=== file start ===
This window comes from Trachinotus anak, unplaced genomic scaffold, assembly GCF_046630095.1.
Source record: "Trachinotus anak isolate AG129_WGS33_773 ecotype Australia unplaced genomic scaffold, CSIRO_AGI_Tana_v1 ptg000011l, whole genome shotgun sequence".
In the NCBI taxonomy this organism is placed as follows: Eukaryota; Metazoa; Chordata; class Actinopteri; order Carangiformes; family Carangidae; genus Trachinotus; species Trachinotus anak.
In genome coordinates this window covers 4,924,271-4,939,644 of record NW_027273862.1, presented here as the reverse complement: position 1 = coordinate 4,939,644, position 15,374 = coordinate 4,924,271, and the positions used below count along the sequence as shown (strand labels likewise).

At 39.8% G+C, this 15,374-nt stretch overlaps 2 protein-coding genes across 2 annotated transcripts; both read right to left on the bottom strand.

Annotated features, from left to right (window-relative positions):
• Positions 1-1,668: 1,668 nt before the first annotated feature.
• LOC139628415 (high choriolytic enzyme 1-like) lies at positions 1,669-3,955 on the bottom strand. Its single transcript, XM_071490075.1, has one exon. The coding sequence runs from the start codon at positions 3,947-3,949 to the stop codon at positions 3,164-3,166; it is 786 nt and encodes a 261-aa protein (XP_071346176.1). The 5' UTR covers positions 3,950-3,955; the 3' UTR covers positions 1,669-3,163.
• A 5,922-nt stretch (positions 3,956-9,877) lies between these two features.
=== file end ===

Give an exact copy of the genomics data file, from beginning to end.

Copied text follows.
This window comes from Trachinotus anak, unplaced genomic scaffold, assembly GCF_046630095.1.
Source record: "Trachinotus anak isolate AG129_WGS33_773 ecotype Australia unplaced genomic scaffold, CSIRO_AGI_Tana_v1 ptg000011l, whole genome shotgun sequence".
In the NCBI taxonomy this organism is placed as follows: Eukaryota; Metazoa; Chordata; class Actinopteri; order Carangiformes; family Carangidae; genus Trachinotus; species Trachinotus anak.
In genome coordinates this window covers 4,924,271-4,939,644 of record NW_027273862.1, presented here as the reverse complement: position 1 = coordinate 4,939,644, position 15,374 = coordinate 4,924,271, and the positions used below count along the sequence as shown (strand labels likewise).

At 39.8% G+C, this 15,374-nt stretch overlaps 2 protein-coding genes across 2 annotated transcripts; both read right to left on the bottom strand.

Annotated features, from left to right (window-relative positions):
• Positions 1-1,668: 1,668 nt before the first annotated feature.
• LOC139628415 (high choriolytic enzyme 1-like) lies at positions 1,669-3,955 on the bottom strand. Its single transcript, XM_071490075.1, has one exon. The coding sequence runs from the start codon at positions 3,947-3,949 to the stop codon at positions 3,164-3,166; it is 786 nt and encodes a 261-aa protein (XP_071346176.1). The 5' UTR covers positions 3,950-3,955; the 3' UTR covers positions 1,669-3,163.
• A 5,922-nt stretch (positions 3,956-9,877) lies between these two features.